(Plymouth City Art Gallery, England - August 2001)
By Trevor Hewett

Ducking inside from the sudden rain
to see the art, get dry, kill time,
I am distracted by the viewers:
a pair of black-haired Chinese youths

smile silently at Beryl's 'Tavern',
move on, lean in synchrony
to interpret something abstract
(painted sideways, seemingly):

an old couple in plastic macs
seem puzzled but they "like the colours"
and break the sacred gallery rules
by eating apples and bananas:

a grey-haired, woman, richly-perfumed,
carries a yellow golf umbrella,
stands well back and peers at length,
squinting, as if solving puzzles:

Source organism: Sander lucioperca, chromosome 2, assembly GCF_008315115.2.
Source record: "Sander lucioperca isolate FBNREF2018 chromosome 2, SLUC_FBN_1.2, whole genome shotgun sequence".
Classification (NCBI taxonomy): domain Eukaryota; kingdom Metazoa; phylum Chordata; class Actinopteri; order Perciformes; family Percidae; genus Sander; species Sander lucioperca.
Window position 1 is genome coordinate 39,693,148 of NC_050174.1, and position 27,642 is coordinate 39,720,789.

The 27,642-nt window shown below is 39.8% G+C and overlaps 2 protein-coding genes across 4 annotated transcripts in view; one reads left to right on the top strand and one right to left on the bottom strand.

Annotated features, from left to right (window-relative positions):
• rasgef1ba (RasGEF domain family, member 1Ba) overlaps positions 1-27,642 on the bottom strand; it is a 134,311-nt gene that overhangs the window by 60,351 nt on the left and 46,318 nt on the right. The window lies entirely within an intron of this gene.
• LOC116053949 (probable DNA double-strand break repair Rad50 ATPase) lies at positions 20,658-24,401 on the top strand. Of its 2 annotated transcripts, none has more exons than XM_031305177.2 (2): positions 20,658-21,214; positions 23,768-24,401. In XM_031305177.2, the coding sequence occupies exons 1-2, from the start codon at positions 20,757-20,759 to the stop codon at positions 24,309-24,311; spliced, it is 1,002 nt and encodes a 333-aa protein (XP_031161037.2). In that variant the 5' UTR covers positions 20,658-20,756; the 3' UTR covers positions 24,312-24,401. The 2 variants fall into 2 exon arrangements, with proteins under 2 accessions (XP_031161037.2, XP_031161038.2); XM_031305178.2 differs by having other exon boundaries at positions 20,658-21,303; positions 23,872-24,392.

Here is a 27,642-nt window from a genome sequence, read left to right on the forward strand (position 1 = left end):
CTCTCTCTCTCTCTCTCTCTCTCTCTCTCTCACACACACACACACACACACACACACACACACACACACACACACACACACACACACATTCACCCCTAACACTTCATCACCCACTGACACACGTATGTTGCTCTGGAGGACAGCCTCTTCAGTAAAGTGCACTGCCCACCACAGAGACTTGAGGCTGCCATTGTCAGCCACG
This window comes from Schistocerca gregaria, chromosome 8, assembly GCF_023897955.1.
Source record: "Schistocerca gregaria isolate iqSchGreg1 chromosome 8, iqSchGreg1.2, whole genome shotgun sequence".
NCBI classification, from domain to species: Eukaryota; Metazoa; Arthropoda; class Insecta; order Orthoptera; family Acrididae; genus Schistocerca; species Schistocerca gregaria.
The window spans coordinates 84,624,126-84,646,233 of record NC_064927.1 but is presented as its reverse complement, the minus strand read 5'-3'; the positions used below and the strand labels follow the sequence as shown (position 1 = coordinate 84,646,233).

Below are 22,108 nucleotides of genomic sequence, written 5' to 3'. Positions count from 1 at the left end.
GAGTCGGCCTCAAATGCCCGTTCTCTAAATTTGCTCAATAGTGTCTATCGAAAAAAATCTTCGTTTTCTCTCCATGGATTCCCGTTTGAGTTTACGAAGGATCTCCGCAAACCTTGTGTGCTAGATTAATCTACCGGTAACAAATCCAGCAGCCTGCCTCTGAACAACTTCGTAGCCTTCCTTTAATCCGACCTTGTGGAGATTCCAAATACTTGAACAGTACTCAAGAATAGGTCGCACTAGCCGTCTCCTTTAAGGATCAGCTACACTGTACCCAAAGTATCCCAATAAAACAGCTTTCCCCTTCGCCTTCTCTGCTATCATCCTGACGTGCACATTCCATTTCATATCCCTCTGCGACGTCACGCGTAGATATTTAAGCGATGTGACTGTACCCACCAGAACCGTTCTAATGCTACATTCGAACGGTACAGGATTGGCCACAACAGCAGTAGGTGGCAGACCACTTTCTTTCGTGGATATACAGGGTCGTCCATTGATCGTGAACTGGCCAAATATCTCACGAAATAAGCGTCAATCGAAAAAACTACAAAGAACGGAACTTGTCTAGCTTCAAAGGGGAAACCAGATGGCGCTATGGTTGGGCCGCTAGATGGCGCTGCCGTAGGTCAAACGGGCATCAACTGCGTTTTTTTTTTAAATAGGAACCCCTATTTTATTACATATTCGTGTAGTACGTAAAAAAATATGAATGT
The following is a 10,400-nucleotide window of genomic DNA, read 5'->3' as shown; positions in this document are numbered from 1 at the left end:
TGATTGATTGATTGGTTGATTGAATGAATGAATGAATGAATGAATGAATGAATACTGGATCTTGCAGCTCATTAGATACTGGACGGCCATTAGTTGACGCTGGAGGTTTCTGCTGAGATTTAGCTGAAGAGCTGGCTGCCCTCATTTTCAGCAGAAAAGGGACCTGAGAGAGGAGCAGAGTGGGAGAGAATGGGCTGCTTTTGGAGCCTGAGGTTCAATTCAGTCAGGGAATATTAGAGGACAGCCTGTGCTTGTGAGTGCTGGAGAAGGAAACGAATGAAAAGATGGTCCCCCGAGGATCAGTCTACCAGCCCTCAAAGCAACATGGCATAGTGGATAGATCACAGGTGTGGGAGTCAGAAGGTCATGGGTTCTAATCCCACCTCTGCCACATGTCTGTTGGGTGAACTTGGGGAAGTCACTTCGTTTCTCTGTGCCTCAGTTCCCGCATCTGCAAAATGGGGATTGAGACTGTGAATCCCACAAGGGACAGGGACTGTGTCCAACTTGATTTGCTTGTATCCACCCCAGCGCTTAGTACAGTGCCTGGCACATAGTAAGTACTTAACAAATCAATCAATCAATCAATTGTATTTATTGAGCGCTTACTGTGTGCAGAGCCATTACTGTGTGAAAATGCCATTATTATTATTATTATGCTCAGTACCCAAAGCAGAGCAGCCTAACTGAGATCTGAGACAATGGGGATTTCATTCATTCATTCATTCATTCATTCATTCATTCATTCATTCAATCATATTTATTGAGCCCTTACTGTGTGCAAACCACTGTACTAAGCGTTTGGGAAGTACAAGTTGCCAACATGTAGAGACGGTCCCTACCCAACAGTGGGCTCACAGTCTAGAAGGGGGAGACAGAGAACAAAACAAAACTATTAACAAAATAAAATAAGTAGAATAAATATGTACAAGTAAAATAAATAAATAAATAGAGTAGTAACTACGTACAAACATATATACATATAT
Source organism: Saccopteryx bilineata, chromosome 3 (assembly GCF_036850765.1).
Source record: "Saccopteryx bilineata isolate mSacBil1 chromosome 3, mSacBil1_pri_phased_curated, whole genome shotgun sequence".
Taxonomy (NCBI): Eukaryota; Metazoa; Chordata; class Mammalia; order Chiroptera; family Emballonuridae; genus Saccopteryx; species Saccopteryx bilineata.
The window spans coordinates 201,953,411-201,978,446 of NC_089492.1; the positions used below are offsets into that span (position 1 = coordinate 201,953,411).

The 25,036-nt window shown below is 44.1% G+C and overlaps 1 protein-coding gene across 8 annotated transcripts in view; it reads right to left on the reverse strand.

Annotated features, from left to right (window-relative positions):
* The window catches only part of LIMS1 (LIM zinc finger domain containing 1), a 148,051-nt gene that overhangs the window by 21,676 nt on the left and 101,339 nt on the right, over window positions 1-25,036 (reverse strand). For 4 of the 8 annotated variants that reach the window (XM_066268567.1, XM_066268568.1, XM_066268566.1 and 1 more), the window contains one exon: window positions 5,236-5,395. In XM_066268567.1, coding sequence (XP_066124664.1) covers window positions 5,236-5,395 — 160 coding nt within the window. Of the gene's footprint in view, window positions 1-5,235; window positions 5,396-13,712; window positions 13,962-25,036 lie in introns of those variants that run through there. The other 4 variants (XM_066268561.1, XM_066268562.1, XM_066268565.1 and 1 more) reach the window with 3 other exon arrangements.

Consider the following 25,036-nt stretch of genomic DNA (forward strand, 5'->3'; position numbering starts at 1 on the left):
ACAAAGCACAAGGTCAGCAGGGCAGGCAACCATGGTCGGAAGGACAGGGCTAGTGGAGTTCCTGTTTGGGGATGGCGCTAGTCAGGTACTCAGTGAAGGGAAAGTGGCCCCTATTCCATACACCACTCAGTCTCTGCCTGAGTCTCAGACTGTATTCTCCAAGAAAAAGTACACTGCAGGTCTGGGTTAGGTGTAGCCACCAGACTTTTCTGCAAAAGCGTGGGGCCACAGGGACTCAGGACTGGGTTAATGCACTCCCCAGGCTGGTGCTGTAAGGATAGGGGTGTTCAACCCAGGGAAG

several uniformed schoolboys
giggle, nudge each other, slouch
but stand in silence gazing at
'Captain Ahab' watching them:

a suited man assesses, circles
fast, referring to some papers,
makes some notes, frowns constantly
then, coughing, strides off in a rush....

All exhibits on display here;
paintings, people co-exist,
moving life among the still,
this art the catalyst.


Trevor Hewett is an Englishman who lives and writes in his native Cornwall. Published widely in the UK and internationally, he has a short collection of work - 'The Patchwork Woman' - available from Mockfrog Design Press, Australia.

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